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ASSANGE EXTRADITION FIGHT
Minister: OAS 'not angry' at Sweden over Assange

Minister: OAS 'not angry' at Sweden over Assange

Published: 29 Aug 2012 15:31 GMT+02:00
Updated: 29 Aug 2012 15:31 GMT+02:00

South American nations’ support of Ecuador over the country's decision to grant aslylum to WikiLeaks founder Julian Assange should not be seen as a criticism of Sweden, Brazil’s foreign minister Antonio Patriota said in Stockholm on Wednesday.

The past few weeks has seen the Organization of the American States (OAS) and The Union of South American Nations (UNASUR) express their support for Ecuador and the country’s asylum decision for Assange, who remains in the Ecuadorian embassy in London.

However this support should not be taken as a critical response to Sweden’s judicial system, explained Patriota.

“The focus was instead the Ecuadorian embassy in London’s integrity,” said Patriota in a press meet with Carl Bildt, Sweden’s foreign minister.

The British suggested that it could terminate the ambassador’s diplomatic status.

“In terms of the asylum case, it is a sovereign decision of the Ecuadorian government and the countries of South America have urged Ecuador and Britain to agree,” said Patriota, wrote the TT news agency.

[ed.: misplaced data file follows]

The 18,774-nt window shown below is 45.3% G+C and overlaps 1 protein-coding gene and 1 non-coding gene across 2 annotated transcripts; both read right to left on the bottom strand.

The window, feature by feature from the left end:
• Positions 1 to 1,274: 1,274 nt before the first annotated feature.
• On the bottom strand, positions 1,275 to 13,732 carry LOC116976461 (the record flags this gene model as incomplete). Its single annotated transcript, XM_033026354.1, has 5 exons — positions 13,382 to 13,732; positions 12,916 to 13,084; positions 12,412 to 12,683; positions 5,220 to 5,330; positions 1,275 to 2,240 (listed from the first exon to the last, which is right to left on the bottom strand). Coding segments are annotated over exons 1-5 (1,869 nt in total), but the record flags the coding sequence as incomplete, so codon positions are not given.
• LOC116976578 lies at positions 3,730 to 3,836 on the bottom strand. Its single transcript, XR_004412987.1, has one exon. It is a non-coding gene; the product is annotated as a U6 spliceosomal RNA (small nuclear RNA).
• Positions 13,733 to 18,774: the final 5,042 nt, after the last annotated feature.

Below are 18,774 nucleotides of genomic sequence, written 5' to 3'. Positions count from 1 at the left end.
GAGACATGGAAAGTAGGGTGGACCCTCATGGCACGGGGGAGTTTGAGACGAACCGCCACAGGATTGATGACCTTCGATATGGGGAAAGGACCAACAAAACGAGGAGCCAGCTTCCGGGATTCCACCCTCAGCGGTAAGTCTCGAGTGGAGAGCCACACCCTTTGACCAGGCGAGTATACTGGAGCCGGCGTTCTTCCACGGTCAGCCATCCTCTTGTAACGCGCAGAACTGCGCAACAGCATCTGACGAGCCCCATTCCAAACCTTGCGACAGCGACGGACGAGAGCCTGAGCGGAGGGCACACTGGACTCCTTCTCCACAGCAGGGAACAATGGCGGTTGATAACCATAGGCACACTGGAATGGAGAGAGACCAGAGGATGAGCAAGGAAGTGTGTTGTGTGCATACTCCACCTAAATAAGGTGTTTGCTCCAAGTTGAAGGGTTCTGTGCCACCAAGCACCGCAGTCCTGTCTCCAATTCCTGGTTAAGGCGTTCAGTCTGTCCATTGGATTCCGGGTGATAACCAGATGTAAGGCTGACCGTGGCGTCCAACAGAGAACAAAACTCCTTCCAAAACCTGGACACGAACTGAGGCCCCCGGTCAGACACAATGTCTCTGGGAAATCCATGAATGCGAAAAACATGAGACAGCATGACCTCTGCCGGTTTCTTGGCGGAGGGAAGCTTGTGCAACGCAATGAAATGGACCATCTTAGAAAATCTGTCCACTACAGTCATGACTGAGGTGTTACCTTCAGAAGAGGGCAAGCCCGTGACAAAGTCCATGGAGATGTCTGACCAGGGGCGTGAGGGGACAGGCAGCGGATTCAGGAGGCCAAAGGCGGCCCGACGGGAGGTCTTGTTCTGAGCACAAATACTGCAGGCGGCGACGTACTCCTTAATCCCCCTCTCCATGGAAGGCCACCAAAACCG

The meeting comes just one day after Ecuador’s president said that it was unacceptable for the United States to use economic means to pay Ecuador back the decision to grant Assange asylum.

"It should be unacceptable for us to be subjected to commercial reprisals for having granted asylum to a citizen," Rafael Correa told a meeting of industrialists in Quito, according to AFP.

Ecuador's national sovereignty "is not for sale," said the socialist leader, often at odds with Washington, adding that accepting "pressure" from the United States would be "terrible: a symptom of neocolonialism.”

Correa's statement was delivered amid fears in local economic circles that the US will not renew trade benefits under the Andean Trade Promotion and Drug Eradication Act (ATPDEA) due to expire on June 30, 2013.

Assange has been holed up in the Knightsbridge embassy since June, where he took refuge to escape extradition to Sweden, where he is sought for questioning about sex assault allegations.

He claims that if extradited to Sweden, he would be handed over to the United States, where he fears prosecution over WikiLeaks' release of a vast cache of confidential US government files.

TT/AFP/The Local/og

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Your comments about this article